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Grape price movement in region brings glimmer of hope
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Initial low price offers for wine grapes across the Riverina have shocked wine grape producers. According to growers the market signals were not clear that the price would fall away as far as it has. Contributing causes to the fall are the effect of growers without either formal agreements or secure written contracts being cast adrift by some locally based wineries and even more notably in the Riverland (SA) and Murray Valley (NSW/VIC) inland regions and the consistent vagary of the levels of wine stocks the industry is carrying nationally.
“In light of what is occurring in other regions the Board can report that a local family owned winery “Warburn Estate” has lifted its initial Chardonnay price offer up to $400 per tonne. This glimmer of hope shows that wineries are aware of the high cost base and the returns required by producers to remain within the industry and compete,” Brian Simpson Chief Executive Officer of the Wine Grapes Marketing Board advised, “Based on last season intake the Board now estimates that one third of Chardonnay harvested in the region will achieve around the $400 per tonne mark.”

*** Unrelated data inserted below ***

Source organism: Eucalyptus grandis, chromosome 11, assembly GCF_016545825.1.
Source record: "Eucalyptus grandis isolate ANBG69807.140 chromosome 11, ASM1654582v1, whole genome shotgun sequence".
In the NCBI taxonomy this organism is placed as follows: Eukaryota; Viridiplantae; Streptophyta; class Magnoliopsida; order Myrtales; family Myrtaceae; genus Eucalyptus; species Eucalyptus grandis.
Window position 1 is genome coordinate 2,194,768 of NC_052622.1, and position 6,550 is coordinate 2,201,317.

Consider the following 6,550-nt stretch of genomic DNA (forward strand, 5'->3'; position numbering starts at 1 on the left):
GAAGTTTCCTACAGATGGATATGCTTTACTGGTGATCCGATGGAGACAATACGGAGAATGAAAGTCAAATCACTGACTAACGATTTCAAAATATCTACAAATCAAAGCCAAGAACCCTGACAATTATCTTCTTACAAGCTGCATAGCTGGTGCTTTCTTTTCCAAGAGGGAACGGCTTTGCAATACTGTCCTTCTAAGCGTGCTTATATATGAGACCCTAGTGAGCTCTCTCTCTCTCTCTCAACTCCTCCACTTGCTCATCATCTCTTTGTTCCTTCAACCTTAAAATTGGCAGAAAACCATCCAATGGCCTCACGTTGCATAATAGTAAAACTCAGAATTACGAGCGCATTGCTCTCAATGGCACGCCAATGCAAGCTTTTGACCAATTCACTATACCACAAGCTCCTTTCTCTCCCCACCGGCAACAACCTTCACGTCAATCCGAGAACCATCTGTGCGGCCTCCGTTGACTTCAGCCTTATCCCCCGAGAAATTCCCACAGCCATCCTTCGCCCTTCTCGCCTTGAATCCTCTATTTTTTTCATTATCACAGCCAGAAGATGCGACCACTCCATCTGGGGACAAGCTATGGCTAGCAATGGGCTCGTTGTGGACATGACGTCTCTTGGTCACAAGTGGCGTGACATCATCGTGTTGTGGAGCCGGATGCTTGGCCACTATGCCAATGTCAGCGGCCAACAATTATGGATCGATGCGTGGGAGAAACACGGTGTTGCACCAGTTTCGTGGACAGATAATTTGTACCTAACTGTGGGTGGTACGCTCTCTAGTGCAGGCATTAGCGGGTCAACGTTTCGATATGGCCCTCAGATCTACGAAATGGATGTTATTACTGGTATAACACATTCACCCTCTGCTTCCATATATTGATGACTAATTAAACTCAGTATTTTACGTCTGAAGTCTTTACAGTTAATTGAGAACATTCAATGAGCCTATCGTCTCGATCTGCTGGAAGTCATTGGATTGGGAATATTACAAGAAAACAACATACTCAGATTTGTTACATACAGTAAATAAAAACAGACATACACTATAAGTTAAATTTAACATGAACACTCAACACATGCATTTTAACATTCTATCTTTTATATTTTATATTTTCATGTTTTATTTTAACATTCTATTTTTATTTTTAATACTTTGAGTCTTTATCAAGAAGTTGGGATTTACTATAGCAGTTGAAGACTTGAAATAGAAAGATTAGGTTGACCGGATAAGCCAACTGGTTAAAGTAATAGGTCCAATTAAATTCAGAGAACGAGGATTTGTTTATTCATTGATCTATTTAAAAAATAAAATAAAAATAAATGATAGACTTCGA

“The industry is being turned upside down by a market where low cost fruit is driving sales. If the spiral to sacrifice value to move volume continues the consumer may be the only beneficiary, winemakers trading conditions will tighten and importantly the grower base will suffer with many growers being forced to exit the industry,” Brian Simpson said.
Mr Peter Gerarde-Smith Rural Financial Counsellor with Murrumbidgee Valley Rural Counselling Service (based in Griffith) stated, “Past and presents client contact indicates that a large proportion of wine grape producers will be forced to reassess their position in the industry as the market collapse in prices continues. It will be a critical period over the next 12 months with many growers facing the prospect of having to exit the wine grape industry.”
“The Murrumbidgee Valley Rural Counselling Service Inc. (MVRCS) is available for all growers to discuss assistance and options available over this delicate period,” Mr Gerarde-Smith advises, “Growers can contact our offices on 6964 1557 to seek an appointment.”
“The Counselling service is a free service to rural industries supported by both the State and Federal Governments and industries bodies such as the Wine Grapes Marketing Board,” Brian advised, “It is important that growers avail themselves of all such options in these difficult times and not be afraid to seek support and assistance.”
In this region where there still remains slightly over 4,000 tonnes of wine grapes that do not have a buyer, there is hope that this fruit will be taken up by wineries thinking locally. Local growers invest and inject millions into the local economy in which the wineries operate it is therefore beneficial for their future and their employees to have a viable regional economy.